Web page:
The strategic defence and security review published on 19 October 2010 stated that the Harrier fleet would be withdrawn from service in 2011. We have brought this date forward to coincide with the cessation of flying. The Harrier fleet will now be retired from service with the Royal Navy and Royal Air Force on 15 December 2010.
I was lucky enough to sit in the cockpit of a Harrier jet when I was working for the British Forces Broadcasting Service in Gibraltar some years ago. The jets are fantastic pieces of kit. Does the Minister agree that the Harrier jets and their pilots have performed a great service for this country? Will he also update us on the training programme for the joint strike fighter, which is the replacement?
It is a pleasure to echo the hon. Lady’s words in paying tribute to all who have served with the Harrier, in both the Royal Navy and the Royal Air Force, and in complimenting the Harrier itself, which, in its day, was a much-admired and, indeed, groundbreaking piece of engineering. [Interruption.] I am sorry; I had forgotten the hon. Lady’s question. Training for the joint strike fighter is already under way. Indeed, it will continue throughout the next few years, increasing its momentum considerably as we get into the second half of the coming decade, because of the necessity to bring the JSF into service in 2019. The intense training period will run for several years ahead of that, but the training itself has already begun.
The Minister for the Armed Forces said in an interview on 9 November that the Government would save more money by scrapping the Harrier than by scrapping the Tornado, yet the Minister responsible for defence equipment, the Under-Secretary of State for Defence, the hon. Member for Mid Worcestershire (Peter Luff), said in a subsequent written answer that the cost of supporting the Harrier to 2018 would have been £0.7 billion, whereas the cost of the Tornado over the next 10 years would be £3.1 billion. However, Lord Astor put the figure at £4.8 billion. Does that not show that there is not only a capability gap, in the words of the Secretary of State, but a credibility gap, too?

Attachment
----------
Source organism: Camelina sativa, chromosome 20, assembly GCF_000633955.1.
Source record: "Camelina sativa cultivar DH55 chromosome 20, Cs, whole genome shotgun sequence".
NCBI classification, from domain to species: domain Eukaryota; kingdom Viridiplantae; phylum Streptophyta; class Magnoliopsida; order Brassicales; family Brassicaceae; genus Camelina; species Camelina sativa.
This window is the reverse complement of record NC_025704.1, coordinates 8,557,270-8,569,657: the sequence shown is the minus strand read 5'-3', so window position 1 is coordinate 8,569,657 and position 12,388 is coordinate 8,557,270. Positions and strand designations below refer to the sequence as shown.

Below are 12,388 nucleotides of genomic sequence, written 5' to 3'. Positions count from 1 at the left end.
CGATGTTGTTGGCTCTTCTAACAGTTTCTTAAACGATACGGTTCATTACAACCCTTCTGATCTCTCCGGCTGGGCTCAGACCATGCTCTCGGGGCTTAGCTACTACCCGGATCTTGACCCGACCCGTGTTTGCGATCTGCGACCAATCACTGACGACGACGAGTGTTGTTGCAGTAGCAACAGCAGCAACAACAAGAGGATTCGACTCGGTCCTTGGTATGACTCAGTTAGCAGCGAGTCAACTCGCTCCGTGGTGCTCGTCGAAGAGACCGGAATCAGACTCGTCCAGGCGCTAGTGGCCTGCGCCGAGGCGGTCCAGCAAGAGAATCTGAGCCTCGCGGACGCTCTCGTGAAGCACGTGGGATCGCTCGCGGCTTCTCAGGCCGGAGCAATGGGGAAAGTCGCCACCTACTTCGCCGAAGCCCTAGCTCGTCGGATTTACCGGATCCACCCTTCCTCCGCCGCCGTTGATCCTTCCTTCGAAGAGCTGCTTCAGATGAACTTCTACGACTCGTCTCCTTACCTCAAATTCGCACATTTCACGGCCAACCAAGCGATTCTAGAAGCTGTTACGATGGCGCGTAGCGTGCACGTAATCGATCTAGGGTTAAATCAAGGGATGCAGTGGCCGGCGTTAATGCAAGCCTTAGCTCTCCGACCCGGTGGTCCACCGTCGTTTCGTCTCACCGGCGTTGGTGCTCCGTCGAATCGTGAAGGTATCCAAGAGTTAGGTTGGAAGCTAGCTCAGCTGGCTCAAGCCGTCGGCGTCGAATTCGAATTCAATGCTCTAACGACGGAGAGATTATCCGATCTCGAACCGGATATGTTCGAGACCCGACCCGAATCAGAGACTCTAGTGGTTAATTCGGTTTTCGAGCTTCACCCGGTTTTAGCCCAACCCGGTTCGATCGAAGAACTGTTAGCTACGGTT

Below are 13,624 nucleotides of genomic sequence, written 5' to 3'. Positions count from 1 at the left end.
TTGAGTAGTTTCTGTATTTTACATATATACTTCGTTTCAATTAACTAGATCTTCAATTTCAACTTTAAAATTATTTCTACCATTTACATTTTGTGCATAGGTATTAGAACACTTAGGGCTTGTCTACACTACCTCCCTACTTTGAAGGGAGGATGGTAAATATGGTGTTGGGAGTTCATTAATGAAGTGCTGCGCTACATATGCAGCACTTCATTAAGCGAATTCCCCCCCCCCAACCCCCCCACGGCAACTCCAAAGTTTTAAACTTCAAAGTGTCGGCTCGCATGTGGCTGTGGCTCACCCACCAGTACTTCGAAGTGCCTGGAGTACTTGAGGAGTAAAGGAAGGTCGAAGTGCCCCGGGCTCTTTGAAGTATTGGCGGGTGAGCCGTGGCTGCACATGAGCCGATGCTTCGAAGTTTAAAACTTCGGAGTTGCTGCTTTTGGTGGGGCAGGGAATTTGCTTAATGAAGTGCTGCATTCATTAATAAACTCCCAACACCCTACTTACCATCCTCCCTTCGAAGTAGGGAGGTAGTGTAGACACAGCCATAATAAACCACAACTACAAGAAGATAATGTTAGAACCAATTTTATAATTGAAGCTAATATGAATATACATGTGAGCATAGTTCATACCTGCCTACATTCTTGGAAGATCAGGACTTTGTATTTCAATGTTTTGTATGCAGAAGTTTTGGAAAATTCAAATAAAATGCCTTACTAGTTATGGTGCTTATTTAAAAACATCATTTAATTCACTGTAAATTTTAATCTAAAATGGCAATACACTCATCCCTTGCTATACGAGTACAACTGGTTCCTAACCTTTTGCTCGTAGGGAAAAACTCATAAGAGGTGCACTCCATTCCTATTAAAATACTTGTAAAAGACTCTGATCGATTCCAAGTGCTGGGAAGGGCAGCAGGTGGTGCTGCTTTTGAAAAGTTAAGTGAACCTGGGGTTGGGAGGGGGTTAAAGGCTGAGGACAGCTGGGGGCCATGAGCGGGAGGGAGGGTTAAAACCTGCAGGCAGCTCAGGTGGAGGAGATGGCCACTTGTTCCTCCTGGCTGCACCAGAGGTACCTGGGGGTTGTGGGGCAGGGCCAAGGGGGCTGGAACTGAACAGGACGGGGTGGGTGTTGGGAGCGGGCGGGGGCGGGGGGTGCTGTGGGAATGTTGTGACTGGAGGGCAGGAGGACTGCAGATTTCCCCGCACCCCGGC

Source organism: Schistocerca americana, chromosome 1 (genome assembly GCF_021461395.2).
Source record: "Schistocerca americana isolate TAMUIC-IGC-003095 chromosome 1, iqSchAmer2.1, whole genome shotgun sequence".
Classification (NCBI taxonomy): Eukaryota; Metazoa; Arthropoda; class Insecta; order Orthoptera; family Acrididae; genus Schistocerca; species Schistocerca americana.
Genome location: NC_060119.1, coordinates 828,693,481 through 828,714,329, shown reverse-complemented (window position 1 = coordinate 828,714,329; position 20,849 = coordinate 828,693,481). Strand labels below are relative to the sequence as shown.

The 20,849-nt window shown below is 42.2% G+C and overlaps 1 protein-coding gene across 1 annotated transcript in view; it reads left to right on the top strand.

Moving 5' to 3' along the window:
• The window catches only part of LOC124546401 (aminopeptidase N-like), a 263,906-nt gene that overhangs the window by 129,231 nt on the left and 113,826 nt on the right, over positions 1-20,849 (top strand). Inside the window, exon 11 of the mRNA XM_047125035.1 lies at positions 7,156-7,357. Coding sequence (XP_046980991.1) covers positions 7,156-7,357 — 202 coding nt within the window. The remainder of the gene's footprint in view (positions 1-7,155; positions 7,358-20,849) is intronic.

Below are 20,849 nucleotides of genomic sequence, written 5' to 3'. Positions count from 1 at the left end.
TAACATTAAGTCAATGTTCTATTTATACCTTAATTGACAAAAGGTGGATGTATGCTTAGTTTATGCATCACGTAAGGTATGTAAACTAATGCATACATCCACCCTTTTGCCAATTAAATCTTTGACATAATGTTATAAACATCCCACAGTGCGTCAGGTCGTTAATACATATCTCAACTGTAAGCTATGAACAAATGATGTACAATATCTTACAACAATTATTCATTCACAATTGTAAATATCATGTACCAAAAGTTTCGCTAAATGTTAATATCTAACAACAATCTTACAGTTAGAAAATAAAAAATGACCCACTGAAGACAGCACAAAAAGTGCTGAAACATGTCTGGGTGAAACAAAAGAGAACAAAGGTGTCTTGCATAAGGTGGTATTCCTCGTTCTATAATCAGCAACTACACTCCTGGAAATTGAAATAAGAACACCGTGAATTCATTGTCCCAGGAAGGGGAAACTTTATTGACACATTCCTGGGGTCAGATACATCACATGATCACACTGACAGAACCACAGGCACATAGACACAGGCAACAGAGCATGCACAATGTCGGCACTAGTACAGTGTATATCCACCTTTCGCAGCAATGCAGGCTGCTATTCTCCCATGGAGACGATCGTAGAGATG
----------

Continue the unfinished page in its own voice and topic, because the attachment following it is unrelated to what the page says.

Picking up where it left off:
I do not believe that the hon. Gentleman is comparing like with like in those figures, but in any case, the military grounds for the choice were straightforward. It would not have been possible for the Harrier to go back into service in Afghanistan because of the run-down of the Harrier fleet under the previous Administration. Furthermore, the Tornado has a considerably greater range of capabilities, in terms of its range and performance, weapons payload and reconnaissance capabilities. The decision was taken on the basis of military advice.